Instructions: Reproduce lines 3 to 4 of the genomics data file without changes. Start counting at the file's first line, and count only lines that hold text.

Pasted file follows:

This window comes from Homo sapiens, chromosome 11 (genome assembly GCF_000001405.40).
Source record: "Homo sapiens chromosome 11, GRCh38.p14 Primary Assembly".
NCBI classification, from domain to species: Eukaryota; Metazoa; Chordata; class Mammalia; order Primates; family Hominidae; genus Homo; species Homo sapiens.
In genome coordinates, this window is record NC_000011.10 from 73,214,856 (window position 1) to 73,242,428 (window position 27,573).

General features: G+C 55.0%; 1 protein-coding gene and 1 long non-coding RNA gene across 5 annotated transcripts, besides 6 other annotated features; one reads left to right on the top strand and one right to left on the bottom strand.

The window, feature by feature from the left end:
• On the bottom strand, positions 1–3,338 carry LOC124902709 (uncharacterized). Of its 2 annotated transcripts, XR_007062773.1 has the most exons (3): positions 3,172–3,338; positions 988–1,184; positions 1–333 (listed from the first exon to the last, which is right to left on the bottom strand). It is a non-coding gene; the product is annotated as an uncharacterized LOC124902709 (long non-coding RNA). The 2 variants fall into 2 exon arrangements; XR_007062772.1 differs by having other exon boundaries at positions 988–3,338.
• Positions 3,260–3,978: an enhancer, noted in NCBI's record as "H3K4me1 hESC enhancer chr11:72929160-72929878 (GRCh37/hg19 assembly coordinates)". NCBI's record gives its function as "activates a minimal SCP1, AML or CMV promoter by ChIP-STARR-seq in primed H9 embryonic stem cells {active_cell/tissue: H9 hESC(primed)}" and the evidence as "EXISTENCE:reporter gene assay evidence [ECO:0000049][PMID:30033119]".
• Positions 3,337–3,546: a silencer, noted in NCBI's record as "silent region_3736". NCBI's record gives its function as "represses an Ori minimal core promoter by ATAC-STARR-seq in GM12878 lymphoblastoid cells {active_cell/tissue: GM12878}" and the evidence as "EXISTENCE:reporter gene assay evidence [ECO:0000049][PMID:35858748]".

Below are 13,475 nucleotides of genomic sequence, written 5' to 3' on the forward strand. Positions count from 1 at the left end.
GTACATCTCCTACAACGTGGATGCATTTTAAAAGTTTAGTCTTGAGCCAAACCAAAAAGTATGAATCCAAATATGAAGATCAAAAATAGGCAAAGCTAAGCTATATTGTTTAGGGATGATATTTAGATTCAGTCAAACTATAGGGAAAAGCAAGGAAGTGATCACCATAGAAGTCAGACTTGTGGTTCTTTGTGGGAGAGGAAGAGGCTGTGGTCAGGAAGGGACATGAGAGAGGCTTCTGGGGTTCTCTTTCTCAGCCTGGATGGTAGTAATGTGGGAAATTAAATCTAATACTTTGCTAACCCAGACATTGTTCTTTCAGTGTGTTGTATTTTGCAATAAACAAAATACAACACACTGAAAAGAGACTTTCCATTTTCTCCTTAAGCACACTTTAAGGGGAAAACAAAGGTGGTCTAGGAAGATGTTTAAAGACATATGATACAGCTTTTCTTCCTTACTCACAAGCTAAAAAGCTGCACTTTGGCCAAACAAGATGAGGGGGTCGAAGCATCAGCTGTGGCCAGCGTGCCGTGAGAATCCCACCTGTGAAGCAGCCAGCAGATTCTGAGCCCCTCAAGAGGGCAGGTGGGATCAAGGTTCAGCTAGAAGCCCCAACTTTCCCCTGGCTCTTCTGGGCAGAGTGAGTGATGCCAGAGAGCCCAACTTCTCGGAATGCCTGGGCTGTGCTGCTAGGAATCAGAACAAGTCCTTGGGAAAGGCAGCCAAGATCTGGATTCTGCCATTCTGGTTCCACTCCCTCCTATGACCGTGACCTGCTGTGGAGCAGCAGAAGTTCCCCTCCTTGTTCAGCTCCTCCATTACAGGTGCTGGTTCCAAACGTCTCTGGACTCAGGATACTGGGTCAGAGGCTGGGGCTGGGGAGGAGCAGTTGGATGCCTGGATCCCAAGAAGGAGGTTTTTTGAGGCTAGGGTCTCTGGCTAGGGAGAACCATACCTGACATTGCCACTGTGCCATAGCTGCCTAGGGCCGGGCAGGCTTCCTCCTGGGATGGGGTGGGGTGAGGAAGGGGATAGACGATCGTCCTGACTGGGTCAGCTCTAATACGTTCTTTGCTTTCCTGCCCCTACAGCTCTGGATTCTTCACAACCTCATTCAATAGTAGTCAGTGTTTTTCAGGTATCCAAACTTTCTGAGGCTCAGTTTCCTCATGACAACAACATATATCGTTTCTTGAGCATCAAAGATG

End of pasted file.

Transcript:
NCBI classification, from domain to species: Eukaryota; Metazoa; Chordata; class Mammalia; order Primates; family Hominidae; genus Homo; species Homo sapiens.
In genome coordinates, this window is record NC_000011.10 from 73,214,856 (window position 1) to 73,242,428 (window position 27,573).